“The whole problem with the world is that fools and fanatics are always so certain of themselves, and wiser people so full of doubts.” – Bertrand Russell
This Month in the World of Weightlifting:
Lon Kilgore, Michael Hartman, and Justin Lascek have published a new book, FIT. I’ve already grabbed my copy, have you?
Fitness is hard. Very hard. Everyone knows it is, but everyone is also willing to risk time and money on the mythology of easy fitness. If anyone, ANYONE, tells you that there is an “EASY” way to fitness, they just want your money.
Outlined below is 1st week of a 4-week program that will be used by several lifters as they prepare for this meet. This Power Clean Program is designed to maximize the ability in the power clean (clean) over the next month while also addressing the snatch and jerk in a somewhat lesser extent. Keep in mind this is just a snapshot of what will be occurring in the gym over the next month, day to day changes are very likely based on the needs of individual lifters.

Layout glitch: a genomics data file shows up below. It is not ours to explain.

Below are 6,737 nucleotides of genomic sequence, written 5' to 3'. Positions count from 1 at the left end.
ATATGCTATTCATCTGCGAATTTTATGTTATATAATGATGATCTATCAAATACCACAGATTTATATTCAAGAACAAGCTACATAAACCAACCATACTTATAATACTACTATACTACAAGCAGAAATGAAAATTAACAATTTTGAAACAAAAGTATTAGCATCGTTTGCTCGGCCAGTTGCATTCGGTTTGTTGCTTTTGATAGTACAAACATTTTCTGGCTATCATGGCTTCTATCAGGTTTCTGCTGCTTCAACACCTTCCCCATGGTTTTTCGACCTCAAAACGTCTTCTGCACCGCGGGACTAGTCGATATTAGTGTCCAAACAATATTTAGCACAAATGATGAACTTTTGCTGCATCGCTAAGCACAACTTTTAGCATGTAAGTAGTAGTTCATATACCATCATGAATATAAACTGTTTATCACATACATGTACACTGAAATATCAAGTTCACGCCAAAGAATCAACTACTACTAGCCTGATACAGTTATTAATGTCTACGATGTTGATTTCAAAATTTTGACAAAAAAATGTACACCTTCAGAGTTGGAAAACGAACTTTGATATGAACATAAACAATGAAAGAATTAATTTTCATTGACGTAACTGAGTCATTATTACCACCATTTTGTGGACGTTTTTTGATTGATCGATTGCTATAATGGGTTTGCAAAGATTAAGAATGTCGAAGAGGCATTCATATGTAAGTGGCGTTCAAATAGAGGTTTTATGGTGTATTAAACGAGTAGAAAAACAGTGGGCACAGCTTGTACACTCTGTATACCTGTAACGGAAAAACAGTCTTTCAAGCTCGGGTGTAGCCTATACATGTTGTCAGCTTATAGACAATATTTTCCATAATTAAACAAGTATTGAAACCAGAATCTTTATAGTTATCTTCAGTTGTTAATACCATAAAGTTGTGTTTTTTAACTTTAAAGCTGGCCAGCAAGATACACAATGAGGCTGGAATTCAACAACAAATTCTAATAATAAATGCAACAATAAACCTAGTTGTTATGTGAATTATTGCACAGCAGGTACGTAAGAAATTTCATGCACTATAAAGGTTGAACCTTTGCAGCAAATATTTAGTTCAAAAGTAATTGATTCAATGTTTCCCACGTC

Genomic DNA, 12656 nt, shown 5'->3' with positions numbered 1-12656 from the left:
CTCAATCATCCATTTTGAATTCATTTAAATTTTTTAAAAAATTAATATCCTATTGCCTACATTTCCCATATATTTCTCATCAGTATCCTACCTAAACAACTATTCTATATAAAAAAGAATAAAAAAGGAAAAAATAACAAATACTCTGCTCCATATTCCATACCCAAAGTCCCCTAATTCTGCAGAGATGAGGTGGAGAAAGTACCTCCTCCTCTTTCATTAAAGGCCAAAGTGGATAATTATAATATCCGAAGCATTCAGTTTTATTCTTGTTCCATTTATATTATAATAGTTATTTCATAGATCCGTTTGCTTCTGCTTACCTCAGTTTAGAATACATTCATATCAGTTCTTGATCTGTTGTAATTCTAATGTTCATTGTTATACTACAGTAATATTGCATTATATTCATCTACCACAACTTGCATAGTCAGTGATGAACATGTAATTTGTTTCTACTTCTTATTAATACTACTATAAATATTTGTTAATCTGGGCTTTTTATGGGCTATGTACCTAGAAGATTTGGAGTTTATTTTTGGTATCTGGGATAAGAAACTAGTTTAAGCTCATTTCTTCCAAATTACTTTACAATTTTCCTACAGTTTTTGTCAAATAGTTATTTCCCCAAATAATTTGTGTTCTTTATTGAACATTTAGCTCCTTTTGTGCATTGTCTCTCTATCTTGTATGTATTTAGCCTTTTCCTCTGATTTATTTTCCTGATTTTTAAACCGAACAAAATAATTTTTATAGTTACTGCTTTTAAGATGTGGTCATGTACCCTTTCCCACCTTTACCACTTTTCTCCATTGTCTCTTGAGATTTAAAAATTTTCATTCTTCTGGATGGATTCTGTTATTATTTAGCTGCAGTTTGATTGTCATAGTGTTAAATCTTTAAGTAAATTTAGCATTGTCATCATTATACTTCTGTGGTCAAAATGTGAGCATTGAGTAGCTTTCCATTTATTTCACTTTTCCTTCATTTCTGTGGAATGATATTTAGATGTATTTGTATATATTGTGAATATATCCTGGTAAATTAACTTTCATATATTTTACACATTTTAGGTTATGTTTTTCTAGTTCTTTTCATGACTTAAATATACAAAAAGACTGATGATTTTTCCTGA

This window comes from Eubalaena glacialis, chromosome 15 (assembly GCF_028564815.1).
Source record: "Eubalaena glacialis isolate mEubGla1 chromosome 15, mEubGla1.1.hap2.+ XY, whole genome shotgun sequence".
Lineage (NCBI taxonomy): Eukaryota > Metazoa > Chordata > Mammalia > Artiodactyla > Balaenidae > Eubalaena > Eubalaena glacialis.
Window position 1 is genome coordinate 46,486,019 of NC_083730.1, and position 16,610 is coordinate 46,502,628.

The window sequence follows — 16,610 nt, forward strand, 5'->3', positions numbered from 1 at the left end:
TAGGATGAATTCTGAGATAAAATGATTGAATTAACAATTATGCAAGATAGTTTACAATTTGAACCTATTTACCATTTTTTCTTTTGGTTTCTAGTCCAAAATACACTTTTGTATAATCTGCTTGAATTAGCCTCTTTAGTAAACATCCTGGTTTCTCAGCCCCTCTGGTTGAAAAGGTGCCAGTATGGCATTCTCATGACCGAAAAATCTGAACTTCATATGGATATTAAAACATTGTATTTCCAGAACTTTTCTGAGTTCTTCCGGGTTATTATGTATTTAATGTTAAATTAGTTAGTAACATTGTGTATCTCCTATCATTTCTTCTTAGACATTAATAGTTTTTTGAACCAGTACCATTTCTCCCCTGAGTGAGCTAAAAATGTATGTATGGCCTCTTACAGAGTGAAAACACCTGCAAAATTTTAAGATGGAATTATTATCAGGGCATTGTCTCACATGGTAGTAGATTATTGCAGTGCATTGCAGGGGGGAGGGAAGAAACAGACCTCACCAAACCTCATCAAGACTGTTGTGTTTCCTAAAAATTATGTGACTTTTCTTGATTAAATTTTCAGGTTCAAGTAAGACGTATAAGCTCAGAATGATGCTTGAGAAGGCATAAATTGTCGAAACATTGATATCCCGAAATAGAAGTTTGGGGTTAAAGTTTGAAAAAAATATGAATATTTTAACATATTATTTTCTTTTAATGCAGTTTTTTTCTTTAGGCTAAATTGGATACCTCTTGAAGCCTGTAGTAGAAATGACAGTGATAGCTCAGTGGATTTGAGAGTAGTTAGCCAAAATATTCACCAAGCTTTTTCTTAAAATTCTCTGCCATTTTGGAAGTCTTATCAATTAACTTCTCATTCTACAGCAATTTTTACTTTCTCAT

The above photo is of Tokyo From Atajo-Yama, Japan during the rebuilding period after the 1923 earthquake that resulted in massive fires that destroyed the city. You can read more about it at Flicker, where I got the picture from the Oregon State University archives.
Zen Quote of the Week:
“Achievement has everything to do with creating a failure-resistant brain and thinking your way to success…you can take charge of the process…Winner’s brains actually operate differently than the average brain.” – Mark Fenske, Neuroscientist
Charles Poliquin. Along the same lines is this article by Poliquin designed to bury you into the ground for 2 weeks, take 5 days off, then come back and be stonger than before. This is similar to how many Olympic weightlifters train, including some of us at PDX Weightlifting. His version is a bit more hardcore than most of ours, but it’s worth looking into. Here’s a quote:
Let’s review: By the end of the first two weeks of this program, if you’re doing it right, you will . . .